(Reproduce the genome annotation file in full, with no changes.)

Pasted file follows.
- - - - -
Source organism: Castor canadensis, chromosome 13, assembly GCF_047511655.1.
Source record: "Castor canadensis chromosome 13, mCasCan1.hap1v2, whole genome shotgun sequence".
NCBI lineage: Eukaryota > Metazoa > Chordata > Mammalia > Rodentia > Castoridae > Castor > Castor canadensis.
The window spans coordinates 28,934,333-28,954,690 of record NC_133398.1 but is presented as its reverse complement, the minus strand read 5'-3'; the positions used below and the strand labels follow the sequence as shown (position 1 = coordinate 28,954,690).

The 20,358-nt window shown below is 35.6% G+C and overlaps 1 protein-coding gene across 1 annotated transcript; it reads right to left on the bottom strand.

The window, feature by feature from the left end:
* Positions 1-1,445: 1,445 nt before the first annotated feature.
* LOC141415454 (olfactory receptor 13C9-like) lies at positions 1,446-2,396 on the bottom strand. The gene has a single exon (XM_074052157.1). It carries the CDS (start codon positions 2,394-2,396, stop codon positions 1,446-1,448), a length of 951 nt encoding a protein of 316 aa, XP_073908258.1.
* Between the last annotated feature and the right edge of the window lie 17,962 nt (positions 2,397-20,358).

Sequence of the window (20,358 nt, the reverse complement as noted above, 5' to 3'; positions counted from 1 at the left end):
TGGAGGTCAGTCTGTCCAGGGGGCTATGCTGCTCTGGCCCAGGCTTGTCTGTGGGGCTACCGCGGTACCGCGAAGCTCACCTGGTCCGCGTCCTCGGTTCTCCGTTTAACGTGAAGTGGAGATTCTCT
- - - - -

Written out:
Source organism: Castor canadensis, chromosome 13, assembly GCF_047511655.1.
Source record: "Castor canadensis chromosome 13, mCasCan1.hap1v2, whole genome shotgun sequence".
NCBI lineage: Eukaryota > Metazoa > Chordata > Mammalia > Rodentia > Castoridae > Castor > Castor canadensis.
The window spans coordinates 28,934,333-28,954,690 of record NC_133398.1 but is presented as its reverse complement, the minus strand read 5'-3'; the positions used below and the strand labels follow the sequence as shown (position 1 = coordinate 28,954,690).

The 20,358-nt window shown below is 35.6% G+C and overlaps 1 protein-coding gene across 1 annotated transcript; it reads right to left on the bottom strand.

The window, feature by feature from the left end:
* Positions 1-1,445: 1,445 nt before the first annotated feature.
* LOC141415454 (olfactory receptor 13C9-like) lies at positions 1,446-2,396 on the bottom strand. The gene has a single exon (XM_074052157.1). It carries the CDS (start codon positions 2,394-2,396, stop codon positions 1,446-1,448), a length of 951 nt encoding a protein of 316 aa, XP_073908258.1.
* Between the last annotated feature and the right edge of the window lie 17,962 nt (positions 2,397-20,358).

Sequence of the window (20,358 nt, the reverse complement as noted above, 5' to 3'; positions counted from 1 at the left end):
TGGAGGTCAGTCTGTCCAGGGGGCTATGCTGCTCTGGCCCAGGCTTGTCTGTGGGGCTACCGCGGTACCGCGAAGCTCACCTGGTCCGCGTCCTCGGTTCTCCGTTTAACGTGAAGTGGAGATTCTCT